Then again though, its worth remembering that I have been playing this one series and practically nothing else for a whole month straight. That’s not how series games are supposed to be played. I am minded that if I had played them when they were new, I would’ve had at least a year between each installment. It is thus, then, that I’m hesitant to take my own criticisms very seriously. Perhaps once I’ve taken my one week off I’ll try again and find that the game has magically improved. One can only hope!

This leaves two games in the series which I own but have not played, or at least not to any opinion-forming length: Metal Gear 2: Solid Snake for the MSX/PS2 and Metal Gear: Ghost Babel for the GBC (this is actually called Metal Gear Solid in the United States but I’m using the Japanese name because I’m not as stupid as Konami USA). These will have to wait until I’m done with Metal Gear Solid 3 because I refuse to have two games running at once.

That’s it for now. Ja ne!

Capsule Game Reviews – March 2011

So… gaming. Gaming is my main hobby, but particularly older consoles. I like for things to be slightly out of date. Also, my general low income means that I sometimes miss the bus on things when they’re hot so I don’t discover them until after the fact. Most of the time though, lack of interest is a huge factor.

Lately, I’ve been catching up on the Playstation and PS2. Almost a decade ago I owned a PS2, but it stopped working. For awhile that left a sour taste in my mouth and I swore off PS2 and all consoles of the same generation. But I found a game series I loved that had installments on the PS2 and the love I had for that was enough to override that sour taste, so I bought one.

Admittedly, some of that sour taste returned. The PS2 I bought was a modded machine so I could play imports, but within just a couple of months it started showing signs that it was dying, so I already had to purchase a second one (this time a brand-new one, from Amazon). The fact that I decided to buy a second one after the disappointment says it all about my commitment though.

So here’s some capsule reviews of games I’ve played since January, which was when I got back into the PS2 scene. This includes some PS1 games as well:

Armored Core 2 – The longer I played the more I got into this game. I, of course, named my pilot “EdmondDantes.” My Core is called the Gandalf and I colored it primarily with primary colors and an emblem that looks like the letters ED with a smoke trail. Yeah, that’s right, I mainly was into the whole customizing-my-mech thing and spent longer doing that than I did missions… or would, if that were possible. I honestly find some missions to be BS, particularly the night ones, where I had to turn up the brightness on my TV to see anything. That’s actually a common problem with PS1/2 games and one reason I primarily stick to older consoles.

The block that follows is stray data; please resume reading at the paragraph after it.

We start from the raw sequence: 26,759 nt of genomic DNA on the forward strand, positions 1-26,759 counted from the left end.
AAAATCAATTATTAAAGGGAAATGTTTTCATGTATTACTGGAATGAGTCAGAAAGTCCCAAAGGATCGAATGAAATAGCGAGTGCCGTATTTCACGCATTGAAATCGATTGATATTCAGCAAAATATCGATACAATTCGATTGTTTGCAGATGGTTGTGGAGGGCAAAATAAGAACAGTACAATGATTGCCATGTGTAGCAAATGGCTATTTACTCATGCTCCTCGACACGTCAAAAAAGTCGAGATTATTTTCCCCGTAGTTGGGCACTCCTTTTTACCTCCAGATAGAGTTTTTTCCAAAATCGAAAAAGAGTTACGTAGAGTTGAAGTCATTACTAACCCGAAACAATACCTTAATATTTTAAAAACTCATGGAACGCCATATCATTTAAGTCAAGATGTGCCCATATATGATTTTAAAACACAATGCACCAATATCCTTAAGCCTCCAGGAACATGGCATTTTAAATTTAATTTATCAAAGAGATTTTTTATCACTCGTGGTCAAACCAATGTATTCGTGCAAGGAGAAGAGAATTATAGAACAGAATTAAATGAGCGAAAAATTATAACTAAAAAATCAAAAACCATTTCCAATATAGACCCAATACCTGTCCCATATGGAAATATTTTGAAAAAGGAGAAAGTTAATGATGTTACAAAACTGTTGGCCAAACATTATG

Eternal Ring – I would’ve bought this anyway eventually but I went out of my way to acquire a copy because someone on TV Tropes claimed it had all these incredibly bad design flaws which I just couldn’t believe (it being a From Software game). As I suspected, the troper turned out to be full of shit, but it really is kind of a letdown considering that From Software’s games are usually pretty good. This one didn’t have any really stand-out flaws, just it wasn’t much of a game.

King’s Field: The Ancient City – This is actually the English version of King’s Field 4. Like the other three games its a first-person RPG with an exploration bent. It’s as good as the others, slightly longer and I don’t like that the “Light” spell is no longer absolute (there are some areas where it just doesn’t work), but it’s still a fine addition.

Metal Gear Solid – An example of “didn’t pay much attention to it back in the day, now I love it.” Managed to find this and its sequel at Goodwill for $8 each, and honestly I’m loving it now, and oddly I’m compelled as much by the plot as by the gameplay (usually I can’t stand games that have more talk than playtime). My only gripe is that sometimes I don’t like the controls, particularly the mechanism for making Snake put his back to the wall (until I practiced a bit, I often found myself doing it by accident). This game also taught me some things I hitherto had not known about the Playstation–such as that PS2 dual shocks are actually more sensitive than PS1 dual shocks (making me wonder how people managed to beat Sniper Wolf before the PS2 came out).

One note I need to make: In the original release of the game, there’s a codec frequency that the game tells you to find by looking at the back of the CD case. Yes, the game’s actual packaging. My copy is the Essential Collection one though, which stupidly does not have this image. HOWEVER, the frequency in question is now listed in the manual. So anyone else who has the collection: Search the manual. (I also wrote it on a memo pad and placed it in the back of the case so the game would be technically correct next time).